Johannesburg, South Africa (CNN) -- Love them or hate them, vuvuzelas are hard to ignore -- the plastic trumpets have become the accessory of choice for soccer fans at the 2010 World Cup in South Africa.
The horn's power to pack an ear-splitting rasp, and the ease in which it can be customized by its owners, means the instruments have been snapped up by football supporters from Port Elizabeth to Polokwane.
But despite the controversial coronet's recent popularity, the history of the bugle's origins is a matter of passionate debate, not to mention potential lawsuits, in the "Rainbow Nation."
According to Enoch Mthembu, the public relations officer for the KwaZulu-Natal-based Shembe Church, the vuvuzela is an instrument that originated with his brethren at the dawn of the 20th century and should be recognized formally as such.
"We can make miracles happen when we use the vuvuzelas to heal sick people. We don't use it like the soccer fans, we use it more constructively," Mthembu told CNN.
"Today they are making millions from this and they are not even acknowledging where they got the instrument from."
Mthembu's ire is aimed at manufacturers such as Masincedane Sport, a company co-owned by Neil van Schalkwyk, which trademarked the name and has been selling the instruments since 1999.
Shembe, also known as the Nazareth Baptist Church, said it has taken out a lawsuit against Masincedane Sport, requesting that its heritage be recognized, though Van Schalkwyk denies any knowledge of this.
"It is not about the money, but the principle," Mthembu said. For members of the Shembe Church, the history of the cherished instrument is integral to their faith.
Mthembu confirmed that the vuvuzela was not a descendant of the more traditional Kudu horn -- an instrument created from the horn of a Kudu antelope, which Zulu tribes used to communicate.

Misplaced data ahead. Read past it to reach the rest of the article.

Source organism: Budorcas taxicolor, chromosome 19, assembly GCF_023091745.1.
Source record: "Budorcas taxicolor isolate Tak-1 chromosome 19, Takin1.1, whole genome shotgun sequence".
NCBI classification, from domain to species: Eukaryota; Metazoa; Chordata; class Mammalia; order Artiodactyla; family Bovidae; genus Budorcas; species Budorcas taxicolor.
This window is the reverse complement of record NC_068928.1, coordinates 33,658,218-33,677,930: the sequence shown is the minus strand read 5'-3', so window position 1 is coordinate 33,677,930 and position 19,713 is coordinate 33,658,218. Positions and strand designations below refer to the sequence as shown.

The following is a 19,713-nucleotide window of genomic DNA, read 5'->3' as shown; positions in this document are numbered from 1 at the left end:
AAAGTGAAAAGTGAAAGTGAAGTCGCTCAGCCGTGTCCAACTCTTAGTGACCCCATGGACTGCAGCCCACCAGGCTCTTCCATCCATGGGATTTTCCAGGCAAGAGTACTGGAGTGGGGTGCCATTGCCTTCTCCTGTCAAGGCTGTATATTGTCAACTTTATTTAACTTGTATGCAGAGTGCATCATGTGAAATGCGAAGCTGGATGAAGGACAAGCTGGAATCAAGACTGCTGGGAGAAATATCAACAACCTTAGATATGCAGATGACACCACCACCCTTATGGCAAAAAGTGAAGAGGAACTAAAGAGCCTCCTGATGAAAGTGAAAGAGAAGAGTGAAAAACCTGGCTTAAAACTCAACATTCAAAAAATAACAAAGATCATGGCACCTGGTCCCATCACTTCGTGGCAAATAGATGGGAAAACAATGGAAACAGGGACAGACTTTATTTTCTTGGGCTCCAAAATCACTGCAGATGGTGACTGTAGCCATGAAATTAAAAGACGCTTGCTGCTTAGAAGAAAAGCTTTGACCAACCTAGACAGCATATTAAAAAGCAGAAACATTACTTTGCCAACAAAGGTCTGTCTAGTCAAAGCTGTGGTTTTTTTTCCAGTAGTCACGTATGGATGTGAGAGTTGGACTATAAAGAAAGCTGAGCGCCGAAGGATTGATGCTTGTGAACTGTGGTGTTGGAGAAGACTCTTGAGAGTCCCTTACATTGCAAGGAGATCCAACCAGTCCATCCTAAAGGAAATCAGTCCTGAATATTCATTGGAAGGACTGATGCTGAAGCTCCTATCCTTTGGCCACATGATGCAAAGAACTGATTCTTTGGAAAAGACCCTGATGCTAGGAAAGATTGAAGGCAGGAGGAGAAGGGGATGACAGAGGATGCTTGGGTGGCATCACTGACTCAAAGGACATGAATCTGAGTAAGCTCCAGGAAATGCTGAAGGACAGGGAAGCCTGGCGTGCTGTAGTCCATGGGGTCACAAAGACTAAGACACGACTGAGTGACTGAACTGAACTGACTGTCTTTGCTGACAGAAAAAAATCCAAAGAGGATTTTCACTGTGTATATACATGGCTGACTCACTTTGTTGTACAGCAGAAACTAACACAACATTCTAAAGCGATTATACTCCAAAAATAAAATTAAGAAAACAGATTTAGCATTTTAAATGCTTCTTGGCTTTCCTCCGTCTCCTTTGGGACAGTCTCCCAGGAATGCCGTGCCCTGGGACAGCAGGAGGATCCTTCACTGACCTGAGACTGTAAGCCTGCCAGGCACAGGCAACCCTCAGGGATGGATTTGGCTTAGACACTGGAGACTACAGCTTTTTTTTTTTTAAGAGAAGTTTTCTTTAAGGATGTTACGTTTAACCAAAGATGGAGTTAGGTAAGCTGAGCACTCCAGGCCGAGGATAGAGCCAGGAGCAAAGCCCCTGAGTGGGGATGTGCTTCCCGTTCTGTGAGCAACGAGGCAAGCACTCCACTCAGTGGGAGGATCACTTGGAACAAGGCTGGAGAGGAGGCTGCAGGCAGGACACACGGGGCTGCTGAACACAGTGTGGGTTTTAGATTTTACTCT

"It was introduced in 1910 by prophet Isiah Shembe, who is the founder of our church, to play alongside African drums when we dance and worship God," Mthembu said of his church's vuvuzela.
"Originally, the vuvuzelas we used were made out of cane wood, but later we used metal instead."
Plastic vuvuzelas hit the market in the late 1990s when Van Schalkwyk, who was a semi-professional footballer and part-time plastic molder, got the idea from fans of Kaizer Chiefs and Orlando Pirates, who brought their metal vuvuzelas to games in Cape Town.
However, their presence at football matches in South Africa dates back to the late 1980s according to Philani Mabaso, the communication officer for Durban-based Premier Soccer League side AmaZulu FC, formerly known as Zulu Royals.
Mabaso told CNN that his club may have been the first to have a vuvuzela on its terrace.
"The first match I saw one there was in 1987 when AmaZulu played Jomo Cosmos, there was a man with a big, metal vuvuzela," he said.
"Most of our supporters are members of the Shembe church, which is very prominent in our province. They would come from their congregation straight to the match. I think we were one of the first, if not the first, because of this."
Mabaso said the fans' vuvuzelas gave his team an edge over their opponents.
"They add a lot of atmosphere into the game. You have a very good sound coming when they are all blown at the same time," he said.
"Some fans make tunes, very nice tunes. It gave us an advantage, it changed the whole mood and vibe of the stadium."
The popularity of the instrument at the World Cup seems to testify to Mabaso's opinion.
"When we started we were selling around 1,000 a month if we were lucky, we're now selling around 50,000 a month. We've also sold the licence to a company in Germany too," Van Schalkwyk told CNN.
A number of manufacturers of the instrument claim legitimacy for the product, though Van Schalkwyk says he is happy to acknowledge the Shembe's claim as originators of a similar instrument.
"They have definitely played a huge role in horn blowing. I recognize their contribution to the culture, though I thought their horn was called an "imeomvu," but I'm happy to be corrected on that."
Despite the commercialization of the product, Mthembu is pleased so many people have adopted the instrument.
"We're not against soccer fans using it, but we want people who are selling it to acknowledge that it came from our church.
"A lot of our members used to manufacture them, and their income has disappeared. We don't want a share in the profits -- but as custodians and creators of this thing we have not benefited."